The Hitchhiker's Guide to Ancient Cookery

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Alexandre Lerot d'Avigné
Jeff Berry
(Number 25 in the Series, June 2004)

Polonian Sawsedge

Another Whyt Whey event is on the horizon, and this one is looking for finger foods and the like. In addition to the Jumbles (see HGtAC #24), I decided to try some sausage recipes - in part because the grinder and sausage stuffer attachments for my KitchenAid arrived. (It'll also give me chance to test drive some stuff before Pennsic.)

I began with my old friend Sir Hugh Plat, in whose work I remembered seeing a recipe. There it was:

12. To make a Polonian sawsedge.
"Take the fillers of a hog: chope them very small with a handfull of red Sage: season it hot with ginger and pepper, and then put it into a great sheep's gut: then let it lie three nights in brine: then boile it, and hang it up in a chimney where fire usually kept: and these sawsedges will last a whole yeere. They are good for sallades, or to garnish boiled meats, or to make on rellish a cup of wine."

That seems pretty straightforward. Take the fillers of a hog, which I take to mean interior bits - organ meats, trimmings, etc. - add some spices and then soak it in brine. With this mind, I went to the store to see what I could find to use as "fillers." Imagine my surprise when there on the shelves at Fairway was something labeled "pork bits," and at sixty-nine cents per pound, no less! Who knew? That's what I decided to use, even though it probably wasn't quite offal-ish enough to be accurate. The pork bits really just looked like ends and trimmings. Not too much fat, though, and no skin.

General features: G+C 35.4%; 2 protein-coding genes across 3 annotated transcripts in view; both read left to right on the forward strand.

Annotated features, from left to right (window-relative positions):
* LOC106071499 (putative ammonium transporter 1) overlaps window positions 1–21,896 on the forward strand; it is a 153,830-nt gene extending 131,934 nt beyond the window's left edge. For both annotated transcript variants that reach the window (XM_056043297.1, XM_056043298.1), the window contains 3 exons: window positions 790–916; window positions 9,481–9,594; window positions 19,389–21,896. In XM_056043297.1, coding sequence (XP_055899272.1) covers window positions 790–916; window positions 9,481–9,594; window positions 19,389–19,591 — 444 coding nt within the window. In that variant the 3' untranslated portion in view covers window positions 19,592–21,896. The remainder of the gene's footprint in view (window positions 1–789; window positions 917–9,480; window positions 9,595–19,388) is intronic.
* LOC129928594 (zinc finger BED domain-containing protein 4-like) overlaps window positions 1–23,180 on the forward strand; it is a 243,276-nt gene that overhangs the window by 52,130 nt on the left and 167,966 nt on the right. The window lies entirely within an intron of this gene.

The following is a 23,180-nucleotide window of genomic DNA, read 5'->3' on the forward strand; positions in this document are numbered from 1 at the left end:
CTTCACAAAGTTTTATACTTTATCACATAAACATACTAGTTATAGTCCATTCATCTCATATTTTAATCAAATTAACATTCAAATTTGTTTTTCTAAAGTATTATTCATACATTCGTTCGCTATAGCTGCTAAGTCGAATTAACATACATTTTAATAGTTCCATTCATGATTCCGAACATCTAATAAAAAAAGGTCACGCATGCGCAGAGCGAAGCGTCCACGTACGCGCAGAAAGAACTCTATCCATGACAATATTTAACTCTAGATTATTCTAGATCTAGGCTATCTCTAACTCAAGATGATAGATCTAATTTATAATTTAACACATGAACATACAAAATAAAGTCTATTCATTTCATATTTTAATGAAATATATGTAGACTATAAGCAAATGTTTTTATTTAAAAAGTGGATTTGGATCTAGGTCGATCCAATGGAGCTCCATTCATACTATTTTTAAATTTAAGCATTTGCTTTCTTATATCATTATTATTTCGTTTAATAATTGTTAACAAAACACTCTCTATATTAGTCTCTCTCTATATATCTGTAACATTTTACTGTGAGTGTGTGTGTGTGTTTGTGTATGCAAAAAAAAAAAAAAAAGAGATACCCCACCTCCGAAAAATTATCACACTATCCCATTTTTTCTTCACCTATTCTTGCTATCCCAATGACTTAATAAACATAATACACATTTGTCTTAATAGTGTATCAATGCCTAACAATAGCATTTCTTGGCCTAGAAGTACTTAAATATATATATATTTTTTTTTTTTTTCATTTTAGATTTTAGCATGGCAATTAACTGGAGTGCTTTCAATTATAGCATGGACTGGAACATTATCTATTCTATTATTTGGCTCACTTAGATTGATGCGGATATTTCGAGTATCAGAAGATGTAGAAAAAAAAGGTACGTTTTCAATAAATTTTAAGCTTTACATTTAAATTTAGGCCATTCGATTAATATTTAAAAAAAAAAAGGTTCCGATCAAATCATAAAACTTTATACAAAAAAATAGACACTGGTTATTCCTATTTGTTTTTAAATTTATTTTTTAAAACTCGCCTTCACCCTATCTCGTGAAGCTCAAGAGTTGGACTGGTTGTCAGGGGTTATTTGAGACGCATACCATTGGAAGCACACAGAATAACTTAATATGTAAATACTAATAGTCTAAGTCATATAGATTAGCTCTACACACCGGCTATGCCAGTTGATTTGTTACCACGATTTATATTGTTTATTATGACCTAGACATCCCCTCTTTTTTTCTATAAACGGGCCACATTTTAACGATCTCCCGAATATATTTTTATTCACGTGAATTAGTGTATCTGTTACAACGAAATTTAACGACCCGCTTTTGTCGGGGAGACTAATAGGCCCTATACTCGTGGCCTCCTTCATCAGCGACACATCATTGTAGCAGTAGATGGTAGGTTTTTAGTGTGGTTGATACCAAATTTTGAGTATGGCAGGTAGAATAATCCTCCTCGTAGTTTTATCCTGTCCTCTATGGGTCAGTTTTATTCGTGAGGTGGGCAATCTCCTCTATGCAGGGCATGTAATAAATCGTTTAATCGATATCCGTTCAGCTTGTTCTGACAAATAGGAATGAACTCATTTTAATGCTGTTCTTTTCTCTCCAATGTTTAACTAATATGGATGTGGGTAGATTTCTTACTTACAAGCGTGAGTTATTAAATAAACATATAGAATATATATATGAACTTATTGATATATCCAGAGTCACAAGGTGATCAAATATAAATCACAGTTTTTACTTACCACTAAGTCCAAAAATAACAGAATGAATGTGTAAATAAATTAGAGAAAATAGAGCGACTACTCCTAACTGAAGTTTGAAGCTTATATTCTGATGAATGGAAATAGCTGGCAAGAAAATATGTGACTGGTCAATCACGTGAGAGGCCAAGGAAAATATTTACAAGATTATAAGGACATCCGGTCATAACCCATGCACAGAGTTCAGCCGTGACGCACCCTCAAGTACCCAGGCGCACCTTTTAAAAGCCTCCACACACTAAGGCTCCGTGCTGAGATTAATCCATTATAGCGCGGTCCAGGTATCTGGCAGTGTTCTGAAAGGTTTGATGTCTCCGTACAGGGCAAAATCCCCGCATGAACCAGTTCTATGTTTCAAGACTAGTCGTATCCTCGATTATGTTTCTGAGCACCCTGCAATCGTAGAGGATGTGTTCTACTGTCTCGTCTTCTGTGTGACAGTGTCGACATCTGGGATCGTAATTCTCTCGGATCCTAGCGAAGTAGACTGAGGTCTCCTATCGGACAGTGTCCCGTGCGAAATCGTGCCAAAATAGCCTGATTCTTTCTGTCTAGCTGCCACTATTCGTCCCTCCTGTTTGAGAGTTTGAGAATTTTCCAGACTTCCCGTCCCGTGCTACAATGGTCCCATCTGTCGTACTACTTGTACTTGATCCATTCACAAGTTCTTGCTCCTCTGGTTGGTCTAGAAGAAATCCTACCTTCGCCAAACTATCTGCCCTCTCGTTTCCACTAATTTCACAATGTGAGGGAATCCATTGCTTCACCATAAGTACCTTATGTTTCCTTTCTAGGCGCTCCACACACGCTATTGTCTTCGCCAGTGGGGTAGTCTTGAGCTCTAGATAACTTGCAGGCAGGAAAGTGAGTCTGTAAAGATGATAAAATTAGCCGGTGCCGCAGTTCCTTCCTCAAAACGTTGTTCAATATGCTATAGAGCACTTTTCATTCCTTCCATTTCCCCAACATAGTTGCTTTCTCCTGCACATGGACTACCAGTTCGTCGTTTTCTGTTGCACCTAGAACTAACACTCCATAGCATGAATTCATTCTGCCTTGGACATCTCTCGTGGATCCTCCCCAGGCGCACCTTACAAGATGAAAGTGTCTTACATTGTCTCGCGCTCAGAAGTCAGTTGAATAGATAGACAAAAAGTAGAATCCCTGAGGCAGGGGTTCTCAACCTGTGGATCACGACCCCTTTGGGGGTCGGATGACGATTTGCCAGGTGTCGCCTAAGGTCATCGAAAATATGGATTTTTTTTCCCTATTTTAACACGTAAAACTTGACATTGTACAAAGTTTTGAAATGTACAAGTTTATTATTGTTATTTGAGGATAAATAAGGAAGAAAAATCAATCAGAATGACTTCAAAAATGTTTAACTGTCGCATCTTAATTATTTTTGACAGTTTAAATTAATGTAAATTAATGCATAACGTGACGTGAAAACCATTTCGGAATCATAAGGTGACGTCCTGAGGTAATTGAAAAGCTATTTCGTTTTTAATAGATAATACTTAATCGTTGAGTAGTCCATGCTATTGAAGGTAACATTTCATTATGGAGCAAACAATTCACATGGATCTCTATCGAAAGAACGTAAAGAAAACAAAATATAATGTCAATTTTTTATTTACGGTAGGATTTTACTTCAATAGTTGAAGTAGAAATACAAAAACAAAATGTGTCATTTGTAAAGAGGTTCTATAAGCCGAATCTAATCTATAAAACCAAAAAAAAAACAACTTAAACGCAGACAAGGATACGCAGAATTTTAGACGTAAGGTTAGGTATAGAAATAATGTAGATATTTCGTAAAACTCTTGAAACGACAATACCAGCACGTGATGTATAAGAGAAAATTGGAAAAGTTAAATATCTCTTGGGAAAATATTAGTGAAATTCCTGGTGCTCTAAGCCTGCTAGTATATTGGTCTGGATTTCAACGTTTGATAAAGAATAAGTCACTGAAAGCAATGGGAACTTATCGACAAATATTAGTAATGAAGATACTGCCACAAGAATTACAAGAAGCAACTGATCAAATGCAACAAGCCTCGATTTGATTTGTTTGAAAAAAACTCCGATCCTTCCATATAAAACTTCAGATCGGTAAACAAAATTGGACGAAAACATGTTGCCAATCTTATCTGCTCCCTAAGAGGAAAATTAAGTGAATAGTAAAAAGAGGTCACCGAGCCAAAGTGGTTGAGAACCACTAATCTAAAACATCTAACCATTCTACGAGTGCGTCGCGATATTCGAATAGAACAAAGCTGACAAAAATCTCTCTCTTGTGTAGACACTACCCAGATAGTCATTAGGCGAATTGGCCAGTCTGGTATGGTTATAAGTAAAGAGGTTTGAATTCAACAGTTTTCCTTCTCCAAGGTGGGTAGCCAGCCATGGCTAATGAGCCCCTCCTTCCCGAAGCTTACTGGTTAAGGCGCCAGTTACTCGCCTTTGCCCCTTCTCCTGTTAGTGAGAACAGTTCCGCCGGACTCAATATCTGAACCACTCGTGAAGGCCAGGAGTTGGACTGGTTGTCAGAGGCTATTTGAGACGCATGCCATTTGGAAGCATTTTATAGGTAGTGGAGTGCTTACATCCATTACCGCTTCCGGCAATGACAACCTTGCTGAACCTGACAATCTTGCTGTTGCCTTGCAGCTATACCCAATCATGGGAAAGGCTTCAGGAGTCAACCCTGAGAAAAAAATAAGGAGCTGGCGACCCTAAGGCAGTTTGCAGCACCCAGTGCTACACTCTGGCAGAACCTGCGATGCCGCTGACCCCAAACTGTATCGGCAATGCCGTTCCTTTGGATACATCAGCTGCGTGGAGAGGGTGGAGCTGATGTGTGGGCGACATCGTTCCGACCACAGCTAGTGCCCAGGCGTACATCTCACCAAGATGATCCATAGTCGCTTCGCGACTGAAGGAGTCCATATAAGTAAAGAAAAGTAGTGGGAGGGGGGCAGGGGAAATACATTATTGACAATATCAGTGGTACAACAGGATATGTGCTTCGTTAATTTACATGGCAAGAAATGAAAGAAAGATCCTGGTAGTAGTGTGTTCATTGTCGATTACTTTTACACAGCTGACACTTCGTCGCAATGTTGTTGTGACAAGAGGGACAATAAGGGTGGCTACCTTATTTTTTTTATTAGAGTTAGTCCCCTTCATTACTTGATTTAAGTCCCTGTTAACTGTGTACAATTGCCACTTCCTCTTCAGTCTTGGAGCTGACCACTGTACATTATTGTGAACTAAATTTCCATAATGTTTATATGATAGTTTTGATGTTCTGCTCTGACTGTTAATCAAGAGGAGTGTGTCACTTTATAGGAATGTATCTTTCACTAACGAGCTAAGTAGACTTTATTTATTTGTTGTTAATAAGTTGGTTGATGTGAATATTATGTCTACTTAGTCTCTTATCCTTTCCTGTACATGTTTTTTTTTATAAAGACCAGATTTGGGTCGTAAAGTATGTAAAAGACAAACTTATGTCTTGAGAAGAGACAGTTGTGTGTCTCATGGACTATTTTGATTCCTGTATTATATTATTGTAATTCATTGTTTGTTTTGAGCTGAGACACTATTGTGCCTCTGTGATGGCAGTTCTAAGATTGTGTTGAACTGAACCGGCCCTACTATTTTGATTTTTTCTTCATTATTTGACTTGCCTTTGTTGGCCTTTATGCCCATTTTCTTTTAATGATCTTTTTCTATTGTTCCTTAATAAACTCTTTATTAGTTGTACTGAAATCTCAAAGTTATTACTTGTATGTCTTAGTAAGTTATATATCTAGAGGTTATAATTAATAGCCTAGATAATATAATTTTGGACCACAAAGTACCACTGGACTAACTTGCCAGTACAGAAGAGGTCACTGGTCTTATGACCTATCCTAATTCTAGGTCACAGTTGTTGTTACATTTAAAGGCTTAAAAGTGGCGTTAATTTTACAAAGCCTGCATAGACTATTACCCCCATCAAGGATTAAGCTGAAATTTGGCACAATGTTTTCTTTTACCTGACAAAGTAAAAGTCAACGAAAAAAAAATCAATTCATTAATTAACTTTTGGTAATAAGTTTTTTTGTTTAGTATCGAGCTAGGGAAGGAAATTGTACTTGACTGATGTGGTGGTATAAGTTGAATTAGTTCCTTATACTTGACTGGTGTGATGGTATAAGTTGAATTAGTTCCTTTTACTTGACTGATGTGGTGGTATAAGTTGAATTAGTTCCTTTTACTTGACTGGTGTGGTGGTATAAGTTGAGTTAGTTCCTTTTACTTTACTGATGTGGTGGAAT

I took about a pound and a half of those bits and perhaps six or eight leaves of fresh sage and ran them through the grinder on the coarse setting. Then I mixed in a couple of teaspoons of ground ginger and maybe half that in fresh ground black pepper. Then I ran the whole mess through the grinder again, pausing at one point to clean off some connective tissue that was binding the shaft.

Then it was the sausage stuffer's turn! Last year I made five pounds or so of sausage by hand with a funnel for Pennsic and it was a drag. I love my new stuffer. I ran the mix into hog gut casings, since I had those and didn't have sheep, and ended up with about 18" of sausage.

I made a very strong brine of 1 cup of salt and about 3 cups of water and soaked the sausage for two days, flipping it over after one. I jabbed a few holes in the casing with a skewer as well.

Then, to cook it, I tried my plan for the event. To wit, I put it in my rice/vegetable steamer for fifteen minutes or so. (We don't have much in the way of kitchen for the event this weekend, and the steamer is easy to transport and use.)

The results were pretty good. The sausage cooked just fine. It was a bit too salty and not quite hot enough. I had made the brine strong since I knew I was going to have to short it by a day to get my test run in, but apparently I overdid it. It occurred to me later that a big sheep's gut would probably be larger than the corresponding hog gut and might also need longer in the brine. In any case, I'll make a more standard brine for the next run.

I do not have any way to smoke the sausage which is why I didn't. My wife suggested getting some liquid smoke just for flavor, and I may do that for some of the sausage this weekend, even though it's cheating. Someday, I'll have a place to smoke meats. Someday.

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Comments are welcome.
Alexandre Lerot d'Avigné, Jeff Berry,

Copyright Jeff Berry
Originally webbed 16 June 2004
Last modified 16 June 2004